A Helm debugging story

By Indradhanush Gupta Comment

I’ve been working on a Kubernetes service broker at work, specifically the Habitat service broker. To put it mildly without diving deep into the details, the Habitat service broker is an OSB compliant piece of software whose job is to run apps built with Habitat in a Kubernetes cluster. The service broker is deployed via Helm, which is a package manager for Kubernetes. What each of these are built for is not exactly important as is the debugging story that I’m about to describe. Let’s reserve that for a future post(s).

I had reached a checkpoint of sorts where I was able to successfully create and apply a custom configuration on a redis instance that was provisioned via the broker in the Kubernetes cluster. Once the pull request was merged, I started working on another feature that was to undo this custom configuration. This required me to tinker with the RBAC rules, which is an authorization mode available in Kubernetes. I had to add new rules for accessing additional API endpoints. After writing the code for this and trying to apply the change on my cluster for the first time, I started seeing an error that looked like this:

Error: release habitat-service-broker failed: clusterroles.rbac.authorization.k8s.io "habitat-service-broker-habitat-service-broker" already exists
make: *** [Makefile:35: deploy-helm] Error 1

Even if someone has no experience in Kubernetes, it should be relatively straightforward to understand this error at a higher level, which is that my code is trying to create a resource named “habitat-service-broker-habitat-service-broker” and failed since it already exists in the cluster. To elaborate on the error a little, I am trying to create a new clusterrole object via Helm, our protagonist of this story.

My first instinct was that there was something stale lying around on my Kubernetes cluster from my previous testing and starting on a fresh cluster would fix it. No surprises there that starting a new cluster did not fix the bug. I was running my cluster via minikube, which is a tool to run Kubernetes clusters locally. After a lot of tinkering and without any success I shared a set of instructions to reproduce the bug with my colleagues. But surprisingly the code was working fine for them without any signs of the bug. At this point I thought that there was something wrong with my minikube setup or that it had some other configurations that I didn’t know about.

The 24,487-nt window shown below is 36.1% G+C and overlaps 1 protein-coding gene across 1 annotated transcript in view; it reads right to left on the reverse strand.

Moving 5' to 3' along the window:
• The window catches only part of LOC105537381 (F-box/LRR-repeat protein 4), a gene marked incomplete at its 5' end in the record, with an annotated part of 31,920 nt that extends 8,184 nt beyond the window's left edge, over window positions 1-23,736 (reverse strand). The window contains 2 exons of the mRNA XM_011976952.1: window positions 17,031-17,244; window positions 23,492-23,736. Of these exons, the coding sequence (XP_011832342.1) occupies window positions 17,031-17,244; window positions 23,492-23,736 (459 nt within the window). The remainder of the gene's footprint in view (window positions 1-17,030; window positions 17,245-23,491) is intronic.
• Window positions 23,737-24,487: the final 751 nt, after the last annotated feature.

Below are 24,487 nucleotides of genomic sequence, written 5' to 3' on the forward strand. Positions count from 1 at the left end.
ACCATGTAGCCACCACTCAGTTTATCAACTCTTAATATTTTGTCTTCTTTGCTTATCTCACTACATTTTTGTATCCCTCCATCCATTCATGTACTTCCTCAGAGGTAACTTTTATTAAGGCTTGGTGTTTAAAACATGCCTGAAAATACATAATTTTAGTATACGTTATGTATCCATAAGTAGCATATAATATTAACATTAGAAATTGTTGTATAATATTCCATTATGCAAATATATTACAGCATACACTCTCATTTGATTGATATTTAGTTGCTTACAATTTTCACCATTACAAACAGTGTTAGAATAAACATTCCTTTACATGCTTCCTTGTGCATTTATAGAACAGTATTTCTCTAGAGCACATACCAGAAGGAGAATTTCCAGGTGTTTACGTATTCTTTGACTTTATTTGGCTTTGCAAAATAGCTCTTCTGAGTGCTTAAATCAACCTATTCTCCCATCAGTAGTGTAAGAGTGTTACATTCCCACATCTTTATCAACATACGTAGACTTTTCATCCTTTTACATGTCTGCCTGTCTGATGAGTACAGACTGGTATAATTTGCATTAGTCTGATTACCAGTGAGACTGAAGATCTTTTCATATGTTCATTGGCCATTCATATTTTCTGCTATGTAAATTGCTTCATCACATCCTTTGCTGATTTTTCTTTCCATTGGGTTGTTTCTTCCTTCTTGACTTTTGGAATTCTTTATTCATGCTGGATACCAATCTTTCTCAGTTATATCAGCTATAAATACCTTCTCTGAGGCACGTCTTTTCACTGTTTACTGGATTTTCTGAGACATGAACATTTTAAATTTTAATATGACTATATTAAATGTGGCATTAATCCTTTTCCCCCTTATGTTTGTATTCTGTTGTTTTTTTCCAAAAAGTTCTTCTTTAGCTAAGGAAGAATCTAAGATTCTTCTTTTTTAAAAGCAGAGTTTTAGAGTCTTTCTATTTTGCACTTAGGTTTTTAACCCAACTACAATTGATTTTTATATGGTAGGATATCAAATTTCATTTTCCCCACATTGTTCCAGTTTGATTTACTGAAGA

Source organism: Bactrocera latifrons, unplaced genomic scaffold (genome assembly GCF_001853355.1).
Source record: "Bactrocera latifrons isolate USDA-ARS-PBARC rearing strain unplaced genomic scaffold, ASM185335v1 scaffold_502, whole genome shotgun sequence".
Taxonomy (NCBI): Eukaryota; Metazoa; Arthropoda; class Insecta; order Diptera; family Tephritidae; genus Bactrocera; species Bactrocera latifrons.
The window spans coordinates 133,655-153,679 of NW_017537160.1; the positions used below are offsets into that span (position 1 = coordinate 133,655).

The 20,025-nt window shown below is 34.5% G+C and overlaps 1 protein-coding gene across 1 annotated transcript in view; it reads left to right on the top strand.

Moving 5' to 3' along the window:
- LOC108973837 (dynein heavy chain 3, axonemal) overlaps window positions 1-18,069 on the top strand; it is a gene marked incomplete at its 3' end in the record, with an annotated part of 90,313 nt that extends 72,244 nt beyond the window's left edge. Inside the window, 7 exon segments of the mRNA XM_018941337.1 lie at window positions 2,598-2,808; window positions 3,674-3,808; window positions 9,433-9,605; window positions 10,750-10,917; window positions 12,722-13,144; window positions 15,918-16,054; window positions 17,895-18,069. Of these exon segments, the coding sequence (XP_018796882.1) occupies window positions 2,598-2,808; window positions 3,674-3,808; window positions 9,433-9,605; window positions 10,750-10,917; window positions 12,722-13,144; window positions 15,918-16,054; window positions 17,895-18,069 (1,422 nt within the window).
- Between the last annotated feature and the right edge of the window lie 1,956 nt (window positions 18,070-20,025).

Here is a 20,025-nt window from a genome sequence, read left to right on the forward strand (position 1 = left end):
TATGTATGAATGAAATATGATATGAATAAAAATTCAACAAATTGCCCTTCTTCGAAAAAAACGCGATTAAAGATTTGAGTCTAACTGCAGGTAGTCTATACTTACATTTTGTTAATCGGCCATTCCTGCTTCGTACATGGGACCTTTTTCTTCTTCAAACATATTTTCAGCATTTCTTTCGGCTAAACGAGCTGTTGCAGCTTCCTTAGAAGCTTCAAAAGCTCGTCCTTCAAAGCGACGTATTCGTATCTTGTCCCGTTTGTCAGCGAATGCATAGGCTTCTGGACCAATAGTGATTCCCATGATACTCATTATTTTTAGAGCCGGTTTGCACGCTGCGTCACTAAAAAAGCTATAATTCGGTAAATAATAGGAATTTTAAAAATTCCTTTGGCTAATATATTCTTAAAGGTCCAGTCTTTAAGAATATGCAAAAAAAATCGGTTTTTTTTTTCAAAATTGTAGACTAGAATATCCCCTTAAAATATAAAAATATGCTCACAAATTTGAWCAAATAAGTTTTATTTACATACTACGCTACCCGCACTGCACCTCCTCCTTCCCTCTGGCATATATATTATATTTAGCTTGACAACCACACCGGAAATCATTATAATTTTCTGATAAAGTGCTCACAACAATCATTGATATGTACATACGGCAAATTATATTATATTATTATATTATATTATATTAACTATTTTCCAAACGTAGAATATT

I decided to use kube-spawn which is another tool to quickly setup a Kubernetes cluster but with some differences than minikube (you can read more about it here). However this bug seemed to be omnipresent and it showed up on the kube-spawn cluster as well. By this point I had spent more than two days on this bug and was beginning to be think that this was something sillier than expected.

Helm, like we mentioned previously is a package manager for Kubernetes and uses “charts” for defining services and their properties. The RBAC related changes are also part of the charts and is defined using yaml files.

Not knowing where to look next, I asked my colleagues Iago and Lorenzo to pair with me on this and I set upon to reproduce the bug from scratch. During the pairing session, they asked to look at the file that contained the clusterrole definition.

Here’s what the corresponding directory looked like:[1]

$ tree $PROJECT_ROOT/charts/habitat-service-broker/templates/
charts/habitat-service-broker/templates/
├── broker-deployment.yaml
├── broker-service.yaml
├── broker.yaml
├── clusterrolebinding.yaml
├── #clusterrole.yaml#
├── clusterrole.yaml
├── _helpers.tpl
└── serviceaccount.yaml

0 directories, 8 files

Notice the odd file starting and ending with a #? That’s an Emacs buffer for the original file named clusterrole.yaml. It turns out that Helm, picks up all files that “look like” yaml from the charts directory. As a result it was first applying the contents of clusterrole.yaml and then those of #clusterrole.yaml#, or the other way round. Either way, when it got to the second file that’s when the command would fail. Emacs buffers normally get deleted when a file is saved, and this might have been leftaround from a crashed Emacs session. Deleting this buffer fixed the bug.

I felt a mixture of emotions at this point: anger, stupidity, agitation, happiness and relief. It took me sometime to get back to my original problem statement though.

I was stuck with this for more than two days and was eventually able to fix it over a ten minute video call thanks to my colleagues. Even though I found Helm’s approach to dealing with template files a bit silly, I learned (and relearned) the following things out of this experience:

  • I should configure my editor to store buffers outside my working directory.
  • An extra pair of eyes is always a great idea.
  • If you’re stuck seeing the same error for a long enough time, ask for help sooner rather than later. Although a different error from your last one can be thought of as progress. This is especially relevant if you’re worried about asking for help “too much”.
  • If an error cannot be reproduced on someone else’s machine it becomes much harder for others to help you unless you invite them over to your machine.
  • If a bug sounds like a simple oversight somewhere rather than something obscure and non trivial, it probably is.

That’s all for now, thanks for reading and I’ll let you enjoy this xkcd comic for now:


Footnotes:
[1]: I used Emacs for navigating the directory, but I used tree here for better representation.

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